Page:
Halloween Celebrations in Latin America

Halloween Celebrations in Latin America

Halloween celebrations in Latin America

The Halloween parties are approaching! This celebration, originated in the United Kingdom, has become very popular almost all over the world. Halloween is celebrated in Latin America too and as with every Latin American festivals and fiestas, people celebrate with passion and dedication. So are there Halloween celebrations in Latin America? Yes! But with a Latin American twist and a mixture of cultures.

First a tiny bit of Halloween history. Do you know where the word Halloween comes from? It is actually a contraction of All Hallow´s Eve. This celebration originated in the United Kingdom as it was the Celts, an old warrior people, who started this traditional celebration. Later, the festival ended up on November 1 as “All Saints’ Day” and in the United States, the night before they used to ask for food or money which later transformed into the famous “trick or treat”.

Halloween Celebrations in Latin America

Halloween celebrations in Latin America have increased a lot over the years. During the latest century, the nature of the celebration and traditions of American Halloween has been traveling to Latin America. In some countries like Argentina, Bolivia, Chile, Colombia, Mexico and Panama and Peru, the celebration is similar to the one in North America.

Spanish Vocabulary Halloween

In these countries, you can see children go around wearing costumes and asking for candy. You can also find stores and houses decorated with curved pumpkins, cobwebs and more during the last half of October. Although many people in Latin America know the English word Halloween, it is even more common to refer to the celebration as ‘Noche de brujas’ which means literally ‘Night of the Witches’.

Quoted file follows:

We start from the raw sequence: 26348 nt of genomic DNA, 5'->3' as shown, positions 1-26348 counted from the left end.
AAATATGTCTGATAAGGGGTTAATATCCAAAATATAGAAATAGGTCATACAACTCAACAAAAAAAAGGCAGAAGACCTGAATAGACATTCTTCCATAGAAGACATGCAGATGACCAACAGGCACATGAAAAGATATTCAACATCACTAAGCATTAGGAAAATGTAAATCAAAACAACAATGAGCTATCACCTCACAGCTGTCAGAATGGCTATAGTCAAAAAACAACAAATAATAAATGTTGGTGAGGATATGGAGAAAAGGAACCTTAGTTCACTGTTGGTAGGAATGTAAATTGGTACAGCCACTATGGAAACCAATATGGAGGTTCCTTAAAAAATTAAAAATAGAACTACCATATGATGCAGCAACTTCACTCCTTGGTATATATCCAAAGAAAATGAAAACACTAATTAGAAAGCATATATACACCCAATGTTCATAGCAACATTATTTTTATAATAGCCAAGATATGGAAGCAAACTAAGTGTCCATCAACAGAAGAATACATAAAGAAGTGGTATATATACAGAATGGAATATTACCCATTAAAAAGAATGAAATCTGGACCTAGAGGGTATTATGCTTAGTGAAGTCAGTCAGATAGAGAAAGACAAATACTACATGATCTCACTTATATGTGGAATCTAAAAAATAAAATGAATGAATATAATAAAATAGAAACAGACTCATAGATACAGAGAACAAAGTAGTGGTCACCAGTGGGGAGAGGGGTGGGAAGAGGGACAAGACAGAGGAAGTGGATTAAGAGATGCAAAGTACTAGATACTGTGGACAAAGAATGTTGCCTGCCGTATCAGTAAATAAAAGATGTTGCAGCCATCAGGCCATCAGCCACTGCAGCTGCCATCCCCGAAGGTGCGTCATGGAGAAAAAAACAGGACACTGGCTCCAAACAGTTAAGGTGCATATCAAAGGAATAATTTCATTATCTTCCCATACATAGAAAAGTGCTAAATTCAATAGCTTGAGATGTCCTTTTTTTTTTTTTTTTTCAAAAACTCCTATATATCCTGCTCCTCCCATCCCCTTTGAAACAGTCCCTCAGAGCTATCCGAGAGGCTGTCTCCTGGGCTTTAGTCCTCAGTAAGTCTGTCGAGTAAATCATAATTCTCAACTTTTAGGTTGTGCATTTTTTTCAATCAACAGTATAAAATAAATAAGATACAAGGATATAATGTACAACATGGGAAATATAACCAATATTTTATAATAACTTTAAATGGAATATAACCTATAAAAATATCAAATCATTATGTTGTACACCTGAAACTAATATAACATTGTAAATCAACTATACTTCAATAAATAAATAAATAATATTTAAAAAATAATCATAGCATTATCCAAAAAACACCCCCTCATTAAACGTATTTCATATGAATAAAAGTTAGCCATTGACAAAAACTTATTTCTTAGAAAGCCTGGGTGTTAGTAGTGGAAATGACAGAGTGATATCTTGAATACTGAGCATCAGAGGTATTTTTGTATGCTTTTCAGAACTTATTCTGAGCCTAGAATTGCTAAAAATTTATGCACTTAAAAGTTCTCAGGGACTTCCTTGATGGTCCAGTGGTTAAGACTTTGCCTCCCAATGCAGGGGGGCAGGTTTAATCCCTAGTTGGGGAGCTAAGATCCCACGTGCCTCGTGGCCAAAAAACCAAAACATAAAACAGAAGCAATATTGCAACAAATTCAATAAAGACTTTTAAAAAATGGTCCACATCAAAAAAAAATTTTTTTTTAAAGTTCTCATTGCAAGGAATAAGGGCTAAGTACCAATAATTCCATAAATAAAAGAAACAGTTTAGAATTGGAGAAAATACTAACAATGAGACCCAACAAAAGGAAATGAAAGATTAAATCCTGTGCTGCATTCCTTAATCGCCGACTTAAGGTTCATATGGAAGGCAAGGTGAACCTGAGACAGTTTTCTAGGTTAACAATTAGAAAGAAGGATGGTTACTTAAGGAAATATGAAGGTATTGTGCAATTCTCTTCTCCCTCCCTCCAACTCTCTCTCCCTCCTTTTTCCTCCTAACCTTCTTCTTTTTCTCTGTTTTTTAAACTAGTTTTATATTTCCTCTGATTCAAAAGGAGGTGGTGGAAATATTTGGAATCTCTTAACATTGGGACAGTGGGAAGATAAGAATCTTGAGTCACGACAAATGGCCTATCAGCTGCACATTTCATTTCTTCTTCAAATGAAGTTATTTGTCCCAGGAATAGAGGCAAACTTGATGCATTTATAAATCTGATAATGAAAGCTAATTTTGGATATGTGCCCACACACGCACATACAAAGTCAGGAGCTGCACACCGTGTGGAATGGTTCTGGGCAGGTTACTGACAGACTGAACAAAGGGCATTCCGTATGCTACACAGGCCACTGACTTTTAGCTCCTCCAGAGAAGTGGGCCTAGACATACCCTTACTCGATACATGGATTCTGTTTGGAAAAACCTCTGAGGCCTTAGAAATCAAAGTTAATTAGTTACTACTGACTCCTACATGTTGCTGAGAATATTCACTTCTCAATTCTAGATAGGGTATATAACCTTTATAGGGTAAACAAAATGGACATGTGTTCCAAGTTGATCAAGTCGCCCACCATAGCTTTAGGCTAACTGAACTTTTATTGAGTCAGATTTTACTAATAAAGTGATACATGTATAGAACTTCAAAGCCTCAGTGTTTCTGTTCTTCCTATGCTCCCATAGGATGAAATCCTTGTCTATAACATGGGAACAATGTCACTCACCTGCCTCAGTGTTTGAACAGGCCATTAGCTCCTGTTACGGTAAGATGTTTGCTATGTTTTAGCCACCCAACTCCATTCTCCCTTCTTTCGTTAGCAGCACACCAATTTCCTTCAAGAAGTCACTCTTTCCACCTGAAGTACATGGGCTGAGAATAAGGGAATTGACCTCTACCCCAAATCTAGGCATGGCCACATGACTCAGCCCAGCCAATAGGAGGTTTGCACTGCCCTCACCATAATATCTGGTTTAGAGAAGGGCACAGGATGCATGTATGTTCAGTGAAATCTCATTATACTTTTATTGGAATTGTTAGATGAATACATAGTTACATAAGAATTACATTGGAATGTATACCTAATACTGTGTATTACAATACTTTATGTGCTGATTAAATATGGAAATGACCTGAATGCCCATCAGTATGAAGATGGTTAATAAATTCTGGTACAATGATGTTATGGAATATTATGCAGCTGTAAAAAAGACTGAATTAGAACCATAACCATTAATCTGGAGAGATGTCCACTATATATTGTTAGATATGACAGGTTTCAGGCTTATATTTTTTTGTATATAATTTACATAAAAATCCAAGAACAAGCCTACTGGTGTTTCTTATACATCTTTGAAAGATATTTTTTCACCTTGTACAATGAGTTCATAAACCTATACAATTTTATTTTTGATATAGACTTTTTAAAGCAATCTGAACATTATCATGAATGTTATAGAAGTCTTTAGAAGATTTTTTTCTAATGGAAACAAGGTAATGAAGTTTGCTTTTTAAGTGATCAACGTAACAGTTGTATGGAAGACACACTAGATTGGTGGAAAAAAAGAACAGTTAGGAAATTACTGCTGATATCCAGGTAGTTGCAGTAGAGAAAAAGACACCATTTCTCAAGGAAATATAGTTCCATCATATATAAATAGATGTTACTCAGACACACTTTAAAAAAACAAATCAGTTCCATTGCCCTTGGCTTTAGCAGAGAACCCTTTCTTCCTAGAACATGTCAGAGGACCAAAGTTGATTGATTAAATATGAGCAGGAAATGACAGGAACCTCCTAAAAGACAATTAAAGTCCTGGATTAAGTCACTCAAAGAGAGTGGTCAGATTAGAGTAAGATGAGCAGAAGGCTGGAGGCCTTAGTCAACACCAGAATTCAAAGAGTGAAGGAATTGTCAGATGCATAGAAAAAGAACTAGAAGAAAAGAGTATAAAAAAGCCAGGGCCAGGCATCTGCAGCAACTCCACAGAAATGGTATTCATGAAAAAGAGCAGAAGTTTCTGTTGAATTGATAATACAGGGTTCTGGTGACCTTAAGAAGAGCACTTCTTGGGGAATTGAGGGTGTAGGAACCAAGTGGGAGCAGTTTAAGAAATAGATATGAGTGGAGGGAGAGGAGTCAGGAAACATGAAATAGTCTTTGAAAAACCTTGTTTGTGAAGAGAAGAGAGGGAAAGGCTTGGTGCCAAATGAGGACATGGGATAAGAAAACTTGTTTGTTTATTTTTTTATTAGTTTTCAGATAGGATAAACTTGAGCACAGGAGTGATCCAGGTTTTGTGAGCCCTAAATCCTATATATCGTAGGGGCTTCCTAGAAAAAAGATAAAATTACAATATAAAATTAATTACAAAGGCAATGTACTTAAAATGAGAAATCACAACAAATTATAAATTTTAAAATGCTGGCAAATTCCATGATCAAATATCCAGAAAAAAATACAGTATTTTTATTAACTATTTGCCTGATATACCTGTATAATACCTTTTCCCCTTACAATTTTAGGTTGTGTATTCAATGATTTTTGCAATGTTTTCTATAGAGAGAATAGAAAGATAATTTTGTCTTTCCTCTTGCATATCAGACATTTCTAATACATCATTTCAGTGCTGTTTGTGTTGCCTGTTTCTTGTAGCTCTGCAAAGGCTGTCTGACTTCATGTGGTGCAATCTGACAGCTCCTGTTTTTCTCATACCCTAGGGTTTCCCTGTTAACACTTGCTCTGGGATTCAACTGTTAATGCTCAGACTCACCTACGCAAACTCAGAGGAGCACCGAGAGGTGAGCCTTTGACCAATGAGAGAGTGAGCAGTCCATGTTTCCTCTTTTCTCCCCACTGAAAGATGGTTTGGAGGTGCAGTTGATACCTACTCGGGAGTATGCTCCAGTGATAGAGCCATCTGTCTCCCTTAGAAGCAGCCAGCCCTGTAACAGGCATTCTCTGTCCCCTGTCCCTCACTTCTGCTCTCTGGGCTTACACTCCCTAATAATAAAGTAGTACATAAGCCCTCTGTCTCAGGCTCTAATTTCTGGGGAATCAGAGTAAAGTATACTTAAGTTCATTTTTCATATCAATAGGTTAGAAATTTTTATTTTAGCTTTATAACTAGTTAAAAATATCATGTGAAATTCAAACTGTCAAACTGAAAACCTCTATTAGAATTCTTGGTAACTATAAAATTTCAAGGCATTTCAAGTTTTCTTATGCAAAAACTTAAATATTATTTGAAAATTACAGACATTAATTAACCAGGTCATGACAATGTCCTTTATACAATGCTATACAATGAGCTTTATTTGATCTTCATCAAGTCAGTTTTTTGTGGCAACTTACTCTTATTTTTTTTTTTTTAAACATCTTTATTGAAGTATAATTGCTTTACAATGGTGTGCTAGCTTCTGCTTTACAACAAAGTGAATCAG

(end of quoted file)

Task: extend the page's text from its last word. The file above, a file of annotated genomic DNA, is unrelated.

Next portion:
The youngsters don’t go out to ask for candy but go celebrate Halloween at a local disco or pub with friends, all dressed up. These parties are always beautifully decorated in the Halloween theme and regularly it is even possible to have some drinks and snacks in the theme.

In a similar way to Christian countries such as Spain, people in many Latin American countries also tend to visit and take flowers to their loved ones in the cemetery during the 1 and 2 November.

Mixture with traditional Latin American festivals

There are also many people in Latin America who don’t want to celebrate Halloween because of religious reasons, or, because they consider it an intrusion of the Latin American culture. Beside, different Latin American countries have their own traditions during this time of the year.

In Mexico, the celebration is mostly dedicated to ‘the Day of the Death’, known in Spanish as ‘el Día de los Muertos’. This day is celebrated with skulls, music, dancing, food stalls, including meetings in the graveyards where people leave gifts on the graves of their loved ones. The celebration is designed to honour the dead who, it is believed, return to their earthly homes on this date.

Halloween in Mexico